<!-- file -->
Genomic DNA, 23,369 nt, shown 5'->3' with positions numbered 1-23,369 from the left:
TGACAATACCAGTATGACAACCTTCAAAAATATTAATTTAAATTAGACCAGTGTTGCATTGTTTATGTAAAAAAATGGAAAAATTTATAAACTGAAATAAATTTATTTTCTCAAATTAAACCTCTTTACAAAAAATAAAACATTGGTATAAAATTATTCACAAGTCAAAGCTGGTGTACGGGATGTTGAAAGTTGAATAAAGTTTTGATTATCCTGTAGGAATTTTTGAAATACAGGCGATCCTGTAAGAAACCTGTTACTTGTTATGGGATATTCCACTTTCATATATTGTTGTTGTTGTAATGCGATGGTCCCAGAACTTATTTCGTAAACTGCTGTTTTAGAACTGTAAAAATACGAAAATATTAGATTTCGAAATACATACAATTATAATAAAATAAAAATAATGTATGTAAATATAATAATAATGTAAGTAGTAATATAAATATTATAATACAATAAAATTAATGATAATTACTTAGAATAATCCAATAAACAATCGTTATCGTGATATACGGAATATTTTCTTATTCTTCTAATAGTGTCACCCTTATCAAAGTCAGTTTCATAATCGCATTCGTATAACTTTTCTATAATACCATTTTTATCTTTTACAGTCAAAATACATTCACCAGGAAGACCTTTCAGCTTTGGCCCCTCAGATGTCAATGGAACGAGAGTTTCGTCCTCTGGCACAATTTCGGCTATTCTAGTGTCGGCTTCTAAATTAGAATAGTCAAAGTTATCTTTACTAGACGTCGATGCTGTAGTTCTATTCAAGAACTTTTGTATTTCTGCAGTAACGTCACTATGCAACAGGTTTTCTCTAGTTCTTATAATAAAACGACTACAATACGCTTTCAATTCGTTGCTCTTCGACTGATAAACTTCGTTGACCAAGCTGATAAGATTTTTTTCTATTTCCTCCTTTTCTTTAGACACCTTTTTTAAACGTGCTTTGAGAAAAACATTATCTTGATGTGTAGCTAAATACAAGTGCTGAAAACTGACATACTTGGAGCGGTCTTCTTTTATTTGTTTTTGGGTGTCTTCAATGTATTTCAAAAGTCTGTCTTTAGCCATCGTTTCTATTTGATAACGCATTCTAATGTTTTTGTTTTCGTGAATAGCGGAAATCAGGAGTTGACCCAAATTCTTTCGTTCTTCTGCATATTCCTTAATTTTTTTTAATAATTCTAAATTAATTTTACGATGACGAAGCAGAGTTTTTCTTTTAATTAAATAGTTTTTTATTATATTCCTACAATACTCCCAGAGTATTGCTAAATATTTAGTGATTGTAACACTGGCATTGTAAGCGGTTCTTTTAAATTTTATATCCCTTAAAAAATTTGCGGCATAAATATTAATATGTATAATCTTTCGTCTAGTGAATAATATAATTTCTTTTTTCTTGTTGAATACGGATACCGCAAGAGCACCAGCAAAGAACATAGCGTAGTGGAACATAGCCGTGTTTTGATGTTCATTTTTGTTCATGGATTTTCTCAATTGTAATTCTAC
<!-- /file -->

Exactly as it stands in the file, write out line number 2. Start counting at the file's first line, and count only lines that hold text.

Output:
TGACAATACCAGTATGACAACCTTCAAAAATATTAATTTAAATTAGACCAGTGTTGCATTGTTTATGTAAAAAAATGGAAAAATTTATAAACTGAAATAAATTTATTTTCTCAAATTAAACCTCTTTACAAAAAATAAAACATTGGTATAAAATTATTCACAAGTCAAAGCTGGTGTACGGGATGTTGAAAGTTGAATAAAGTTTTGATTATCCTGTAGGAATTTTTGAAATACAGGCGATCCTGTAAGAAACCTGTTACTTGTTATGGGATATTCCACTTTCATATATTGTTGTTGTTGTAATGCGATGGTCCCAGAACTTATTTCGTAAACTGCTGTTTTAGAACTGTAAAAATACGAAAATATTAGATTTCGAAATACATACAATTATAATAAAATAAAAATAATGTATGTAAATATAATAATAATGTAAGTAGTAATATAAATATTATAATACAATAAAATTAATGATAATTACTTAGAATAATCCAATAAACAATCGTTATCGTGATATACGGAATATTTTCTTATTCTTCTAATAGTGTCACCCTTATCAAAGTCAGTTTCATAATCGCATTCGTATAACTTTTCTATAATACCATTTTTATCTTTTACAGTCAAAATACATTCACCAGGAAGACCTTTCAGCTTTGGCCCCTCAGATGTCAATGGAACGAGAGTTTCGTCCTCTGGCACAATTTCGGCTATTCTAGTGTCGGCTTCTAAATTAGAATAGTCAAAGTTATCTTTACTAGACGTCGATGCTGTAGTTCTATTCAAGAACTTTTGTATTTCTGCAGTAACGTCACTATGCAACAGGTTTTCTCTAGTTCTTATAATAAAACGACTACAATACGCTTTCAATTCGTTGCTCTTCGACTGATAAACTTCGTTGACCAAGCTGATAAGATTTTTTTCTATTTCCTCCTTTTCTTTAGACACCTTTTTTAAACGTGCTTTGAGAAAAACATTATCTTGATGTGTAGCTAAATACAAGTGCTGAAAACTGACATACTTGGAGCGGTCTTCTTTTATTTGTTTTTGGGTGTCTTCAATGTATTTCAAAAGTCTGTCTTTAGCCATCGTTTCTATTTGATAACGCATTCTAATGTTTTTGTTTTCGTGAATAGCGGAAATCAGGAGTTGACCCAAATTCTTTCGTTCTTCTGCATATTCCTTAATTTTTTTTAATAATTCTAAATTAATTTTACGATGACGAAGCAGAGTTTTTCTTTTAATTAAATAGTTTTTTATTATATTCCTACAATACTCCCAGAGTATTGCTAAATATTTAGTGATTGTAACACTGGCATTGTAAGCGGTTCTTTTAAATTTTATATCCCTTAAAAAATTTGCGGCATAAATATTAATATGTATAATCTTTCGTCTAGTGAATAATATAATTTCTTTTTTCTTGTTGAATACGGATACCGCAAGAGCACCAGCAAAGAACATAGCGTAGTGGAACATAGCCGTGTTTTGATGTTCATTTTTGTTCATGGATTTTCTCAATTGTAATTCTAC